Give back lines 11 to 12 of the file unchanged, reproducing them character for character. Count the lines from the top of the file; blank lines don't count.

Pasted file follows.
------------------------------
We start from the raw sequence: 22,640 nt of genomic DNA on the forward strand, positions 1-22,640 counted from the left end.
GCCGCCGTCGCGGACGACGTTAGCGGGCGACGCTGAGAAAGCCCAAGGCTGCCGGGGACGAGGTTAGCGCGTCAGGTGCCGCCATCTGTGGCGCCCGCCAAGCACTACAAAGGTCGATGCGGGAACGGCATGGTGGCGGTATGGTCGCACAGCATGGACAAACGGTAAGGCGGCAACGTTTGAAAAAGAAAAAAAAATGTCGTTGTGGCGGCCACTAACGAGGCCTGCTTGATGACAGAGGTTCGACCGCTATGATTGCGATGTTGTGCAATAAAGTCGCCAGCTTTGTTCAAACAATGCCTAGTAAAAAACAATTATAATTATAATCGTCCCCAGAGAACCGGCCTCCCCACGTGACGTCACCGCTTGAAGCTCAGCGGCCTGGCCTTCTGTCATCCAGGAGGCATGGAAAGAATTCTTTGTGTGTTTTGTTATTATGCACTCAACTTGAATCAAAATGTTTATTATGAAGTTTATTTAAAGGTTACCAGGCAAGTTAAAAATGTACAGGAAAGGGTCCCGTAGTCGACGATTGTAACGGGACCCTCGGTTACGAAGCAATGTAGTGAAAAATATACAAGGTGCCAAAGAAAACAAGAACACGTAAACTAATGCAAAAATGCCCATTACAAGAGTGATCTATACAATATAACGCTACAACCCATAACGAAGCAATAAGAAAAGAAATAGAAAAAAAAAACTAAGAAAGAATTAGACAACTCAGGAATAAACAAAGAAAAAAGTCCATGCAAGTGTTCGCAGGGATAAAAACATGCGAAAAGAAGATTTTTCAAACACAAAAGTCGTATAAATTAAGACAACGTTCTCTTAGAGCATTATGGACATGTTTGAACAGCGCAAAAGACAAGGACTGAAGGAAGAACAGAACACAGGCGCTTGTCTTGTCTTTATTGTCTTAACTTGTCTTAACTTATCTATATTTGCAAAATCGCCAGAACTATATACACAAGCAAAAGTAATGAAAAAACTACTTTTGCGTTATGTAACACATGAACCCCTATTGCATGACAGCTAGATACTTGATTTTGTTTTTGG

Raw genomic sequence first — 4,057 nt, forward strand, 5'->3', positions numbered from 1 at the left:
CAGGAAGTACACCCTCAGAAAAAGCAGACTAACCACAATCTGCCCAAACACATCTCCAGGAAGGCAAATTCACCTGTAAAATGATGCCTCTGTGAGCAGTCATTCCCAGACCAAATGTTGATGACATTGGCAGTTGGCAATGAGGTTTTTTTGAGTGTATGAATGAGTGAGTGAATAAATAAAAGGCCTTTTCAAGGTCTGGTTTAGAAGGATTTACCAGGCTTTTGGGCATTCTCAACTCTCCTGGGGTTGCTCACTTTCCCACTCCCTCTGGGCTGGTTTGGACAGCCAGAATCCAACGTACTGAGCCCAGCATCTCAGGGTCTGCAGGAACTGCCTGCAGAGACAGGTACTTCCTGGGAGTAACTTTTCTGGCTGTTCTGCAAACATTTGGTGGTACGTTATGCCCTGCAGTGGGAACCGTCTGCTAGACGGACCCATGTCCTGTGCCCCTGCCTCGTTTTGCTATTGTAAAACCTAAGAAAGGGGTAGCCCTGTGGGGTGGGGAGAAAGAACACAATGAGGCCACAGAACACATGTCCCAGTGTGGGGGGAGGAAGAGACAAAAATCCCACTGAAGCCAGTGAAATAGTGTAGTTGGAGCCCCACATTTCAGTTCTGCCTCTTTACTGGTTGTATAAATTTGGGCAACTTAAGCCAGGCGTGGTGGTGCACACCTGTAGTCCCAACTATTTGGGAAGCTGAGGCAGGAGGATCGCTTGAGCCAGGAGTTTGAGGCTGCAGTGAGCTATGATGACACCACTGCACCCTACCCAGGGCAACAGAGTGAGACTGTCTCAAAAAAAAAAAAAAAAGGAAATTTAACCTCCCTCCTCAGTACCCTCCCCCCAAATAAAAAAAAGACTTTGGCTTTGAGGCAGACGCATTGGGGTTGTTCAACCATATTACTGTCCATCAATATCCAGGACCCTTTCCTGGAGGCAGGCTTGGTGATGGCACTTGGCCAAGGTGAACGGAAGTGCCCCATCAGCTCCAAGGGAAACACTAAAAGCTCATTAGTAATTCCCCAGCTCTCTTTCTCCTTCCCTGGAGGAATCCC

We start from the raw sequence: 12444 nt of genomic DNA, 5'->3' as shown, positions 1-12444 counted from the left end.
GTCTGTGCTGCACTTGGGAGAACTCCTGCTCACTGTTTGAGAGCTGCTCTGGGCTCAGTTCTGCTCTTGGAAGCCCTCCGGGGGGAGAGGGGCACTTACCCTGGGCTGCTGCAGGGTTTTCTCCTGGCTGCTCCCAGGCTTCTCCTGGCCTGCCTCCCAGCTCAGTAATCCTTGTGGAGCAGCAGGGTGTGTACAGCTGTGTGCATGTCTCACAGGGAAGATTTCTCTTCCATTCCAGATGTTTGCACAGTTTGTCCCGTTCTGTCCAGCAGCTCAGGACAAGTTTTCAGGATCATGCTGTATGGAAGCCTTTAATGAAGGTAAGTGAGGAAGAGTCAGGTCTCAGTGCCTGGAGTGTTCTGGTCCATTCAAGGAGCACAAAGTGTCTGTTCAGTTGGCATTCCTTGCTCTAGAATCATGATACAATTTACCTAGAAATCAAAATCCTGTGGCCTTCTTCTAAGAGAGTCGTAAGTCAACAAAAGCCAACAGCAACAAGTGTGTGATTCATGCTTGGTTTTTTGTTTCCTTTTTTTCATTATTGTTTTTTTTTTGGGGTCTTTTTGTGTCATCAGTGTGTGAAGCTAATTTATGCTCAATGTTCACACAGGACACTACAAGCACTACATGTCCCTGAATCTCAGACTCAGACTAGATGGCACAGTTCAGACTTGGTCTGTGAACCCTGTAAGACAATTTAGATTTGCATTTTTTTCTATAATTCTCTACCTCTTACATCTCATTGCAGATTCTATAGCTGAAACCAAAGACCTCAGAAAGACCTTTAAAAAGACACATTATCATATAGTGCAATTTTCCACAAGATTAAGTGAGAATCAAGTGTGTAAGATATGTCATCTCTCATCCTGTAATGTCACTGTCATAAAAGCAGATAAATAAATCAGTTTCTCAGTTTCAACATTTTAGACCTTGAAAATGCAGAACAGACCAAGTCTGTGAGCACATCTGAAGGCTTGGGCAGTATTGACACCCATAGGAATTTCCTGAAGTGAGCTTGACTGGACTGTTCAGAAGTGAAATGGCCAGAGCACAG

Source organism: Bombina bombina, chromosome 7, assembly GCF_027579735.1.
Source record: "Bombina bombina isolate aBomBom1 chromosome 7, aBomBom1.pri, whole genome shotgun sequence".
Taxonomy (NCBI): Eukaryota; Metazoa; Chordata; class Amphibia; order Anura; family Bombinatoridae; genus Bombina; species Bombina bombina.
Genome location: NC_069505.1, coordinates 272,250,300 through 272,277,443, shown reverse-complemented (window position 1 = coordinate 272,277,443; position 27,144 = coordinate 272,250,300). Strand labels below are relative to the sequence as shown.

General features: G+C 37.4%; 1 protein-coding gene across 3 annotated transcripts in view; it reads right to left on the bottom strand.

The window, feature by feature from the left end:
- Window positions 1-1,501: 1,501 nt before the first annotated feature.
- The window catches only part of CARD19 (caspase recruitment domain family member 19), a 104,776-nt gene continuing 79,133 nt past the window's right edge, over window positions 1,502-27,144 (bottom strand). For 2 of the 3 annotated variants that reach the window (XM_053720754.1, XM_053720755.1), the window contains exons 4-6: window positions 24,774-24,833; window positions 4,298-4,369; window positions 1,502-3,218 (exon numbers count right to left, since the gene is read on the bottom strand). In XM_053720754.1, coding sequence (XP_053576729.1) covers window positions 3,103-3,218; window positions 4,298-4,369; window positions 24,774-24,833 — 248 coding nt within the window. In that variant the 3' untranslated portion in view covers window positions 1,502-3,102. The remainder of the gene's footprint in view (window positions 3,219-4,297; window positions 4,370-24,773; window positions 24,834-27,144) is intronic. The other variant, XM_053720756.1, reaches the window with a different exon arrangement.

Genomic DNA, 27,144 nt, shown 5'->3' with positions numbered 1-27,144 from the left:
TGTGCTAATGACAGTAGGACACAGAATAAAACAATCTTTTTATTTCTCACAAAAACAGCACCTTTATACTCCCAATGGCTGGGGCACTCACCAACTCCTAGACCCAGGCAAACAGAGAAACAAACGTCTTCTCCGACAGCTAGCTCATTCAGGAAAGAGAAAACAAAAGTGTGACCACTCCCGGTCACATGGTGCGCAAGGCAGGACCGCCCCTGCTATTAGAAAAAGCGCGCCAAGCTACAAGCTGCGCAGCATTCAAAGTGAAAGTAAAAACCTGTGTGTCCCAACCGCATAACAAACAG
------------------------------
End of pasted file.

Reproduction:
General features: G+C 37.4%; 1 protein-coding gene across 3 annotated transcripts in view; it reads right to left on the bottom strand.

The window, feature by feature from the left end: